Key’s Cupboard : Tales Of Little Ruskin

The young John_Ruskin by James Northcote

If Frank was Education Minister he would make the works of John Ruskin absolutely central to the education of our tinies. To this end, he has been hard at work devising Tales Of Little Ruskin, suitable for reading aloud to infants.

I. Little Ruskin In The Garden

“I was extremely fond of digging holes, but that form of gardening was not allowed.” – John Ruskin, Praeterita, Volume I (1885/6)

Look, children, there goes little Ruskin, marching up the path with his spade over his shoulder! But who is this come a-lolloping towards him? It is Mr Snippage, the kindly old gardener, Mr Snippage who leaves ants’-nests undisturbed so little Ruskin can investigate them with his already piercing observational skills.

“What ho!” says Mr Snippage, “Now what would you be about, little Ruskin, with that spade over your shoulder?”

“I am going to dig holes here in our Herne Hill garden, Mr Snippage. I am extremely fond of digging holes,” replies the infant.

“Ho ho ho,” laughs Mr Snippage, “I knows you are, little Ruskin. But I don’t think your Ma takes too kindly to all your hole-digging, does she now?”

Little Ruskin blushes. Last summer he had dug so many holes the house on the hill had been at risk of subsidence. That is why he plans to dig this year’s holes at the farthest end of the garden. But he can find no words to say in reply to Mr Snippage.

“I know your Ma gets you a-Bible reading every morning,” continues the gardener, “And I know she added an eleventh commandment, didn’t she?”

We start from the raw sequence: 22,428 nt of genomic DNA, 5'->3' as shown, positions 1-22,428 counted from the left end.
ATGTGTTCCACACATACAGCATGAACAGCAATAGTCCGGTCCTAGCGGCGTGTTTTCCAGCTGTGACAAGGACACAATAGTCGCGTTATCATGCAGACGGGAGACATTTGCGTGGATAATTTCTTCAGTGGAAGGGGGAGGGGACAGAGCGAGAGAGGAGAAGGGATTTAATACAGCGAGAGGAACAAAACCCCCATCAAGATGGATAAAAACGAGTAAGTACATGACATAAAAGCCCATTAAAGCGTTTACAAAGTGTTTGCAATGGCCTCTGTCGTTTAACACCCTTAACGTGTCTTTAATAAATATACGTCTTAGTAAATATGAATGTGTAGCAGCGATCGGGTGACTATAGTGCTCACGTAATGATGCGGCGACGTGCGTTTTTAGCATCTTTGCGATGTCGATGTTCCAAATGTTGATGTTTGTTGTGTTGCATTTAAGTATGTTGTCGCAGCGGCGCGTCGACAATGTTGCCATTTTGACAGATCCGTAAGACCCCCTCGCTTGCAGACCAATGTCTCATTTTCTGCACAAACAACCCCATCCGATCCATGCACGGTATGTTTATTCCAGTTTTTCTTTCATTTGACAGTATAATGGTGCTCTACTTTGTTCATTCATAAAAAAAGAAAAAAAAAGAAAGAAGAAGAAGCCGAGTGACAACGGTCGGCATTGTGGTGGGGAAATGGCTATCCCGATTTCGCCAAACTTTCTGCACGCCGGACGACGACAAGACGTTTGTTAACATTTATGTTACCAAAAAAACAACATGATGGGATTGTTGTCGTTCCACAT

Little Ruskin nods.

“Thou shalt not dig holes in the garden,” quotes Mr Snippage, “And she didn’t mean the garden of Eden, did she now?”

Little Ruskin tosses his spade aside and begins to sob.

“There, there,” says Mr Snippage, mussing little Ruskin’s carefully-combed hair, “Let’s you and me see if we can’t find an ants’-nest to study.”

And he takes little Ruskin by the hand and leads him off towards where he knows there will be an ants’-nest or two.

Ma Ruskin looks on at the scene from the drawing-room window. She clutches her doctored Bible to her bosom and offers up a prayer of thanks that the kindly old gardener has turned little Ruskin away from the path of sin.

II. Little Ruskin And The Cripple With Ringlets

“Margaret, in early youth, met with some mischance that twisted her spine, and hopelessly deformed her… I never liked invalids, and don’t to this day; and Margaret used to wear her hair in ringlets, which I couldn’t bear the sight of.” – John Ruskin, Praeterita, Volume I (1885/6)

See, children, this couple walking along the road. One is a tall, handsome, and very finely made woman, with a beautiful mild firmness of expression, the other a conceited little boy. Why, of course, it is Ma Ruskin taking a stroll with Little Ruskin. They walk straight past the toyshop window without a glance. Little Ruskin knows he will never be allowed the temptation of toys. But Ma Ruskin has promised to take him to a spot, somewhere between Herne Hill and Camberwell, where he may pick a pebble to take home with him. Little Ruskin loves his pebbles.